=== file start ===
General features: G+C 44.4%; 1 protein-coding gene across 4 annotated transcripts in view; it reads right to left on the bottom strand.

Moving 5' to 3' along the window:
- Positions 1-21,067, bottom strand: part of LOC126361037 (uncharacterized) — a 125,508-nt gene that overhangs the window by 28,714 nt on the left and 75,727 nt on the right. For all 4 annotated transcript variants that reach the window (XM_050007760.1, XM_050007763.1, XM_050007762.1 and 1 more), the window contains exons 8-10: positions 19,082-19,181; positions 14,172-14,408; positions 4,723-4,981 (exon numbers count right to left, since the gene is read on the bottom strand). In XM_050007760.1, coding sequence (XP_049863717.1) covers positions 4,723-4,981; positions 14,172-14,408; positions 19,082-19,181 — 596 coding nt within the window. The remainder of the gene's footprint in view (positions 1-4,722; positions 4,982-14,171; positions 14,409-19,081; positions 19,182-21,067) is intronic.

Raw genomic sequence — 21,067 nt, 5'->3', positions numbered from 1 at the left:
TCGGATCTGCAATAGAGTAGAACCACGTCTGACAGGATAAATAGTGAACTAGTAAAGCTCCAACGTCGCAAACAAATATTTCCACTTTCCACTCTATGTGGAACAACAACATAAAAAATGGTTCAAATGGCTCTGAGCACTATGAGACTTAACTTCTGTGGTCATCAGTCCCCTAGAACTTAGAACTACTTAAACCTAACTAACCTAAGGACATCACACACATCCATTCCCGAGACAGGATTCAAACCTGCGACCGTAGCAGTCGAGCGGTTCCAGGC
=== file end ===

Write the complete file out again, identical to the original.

General features: G+C 44.4%; 1 protein-coding gene across 4 annotated transcripts in view; it reads right to left on the bottom strand.

Moving 5' to 3' along the window:
- Positions 1-21,067, bottom strand: part of LOC126361037 (uncharacterized) — a 125,508-nt gene that overhangs the window by 28,714 nt on the left and 75,727 nt on the right. For all 4 annotated transcript variants that reach the window (XM_050007760.1, XM_050007763.1, XM_050007762.1 and 1 more), the window contains exons 8-10: positions 19,082-19,181; positions 14,172-14,408; positions 4,723-4,981 (exon numbers count right to left, since the gene is read on the bottom strand). In XM_050007760.1, coding sequence (XP_049863717.1) covers positions 4,723-4,981; positions 14,172-14,408; positions 19,082-19,181 — 596 coding nt within the window. The remainder of the gene's footprint in view (positions 1-4,722; positions 4,982-14,171; positions 14,409-19,081; positions 19,182-21,067) is intronic.

Raw genomic sequence — 21,067 nt, 5'->3', positions numbered from 1 at the left:
TCGGATCTGCAATAGAGTAGAACCACGTCTGACAGGATAAATAGTGAACTAGTAAAGCTCCAACGTCGCAAACAAATATTTCCACTTTCCACTCTATGTGGAACAACAACATAAAAAATGGTTCAAATGGCTCTGAGCACTATGAGACTTAACTTCTGTGGTCATCAGTCCCCTAGAACTTAGAACTACTTAAACCTAACTAACCTAAGGACATCACACACATCCATTCCCGAGACAGGATTCAAACCTGCGACCGTAGCAGTCGAGCGGTTCCAGGC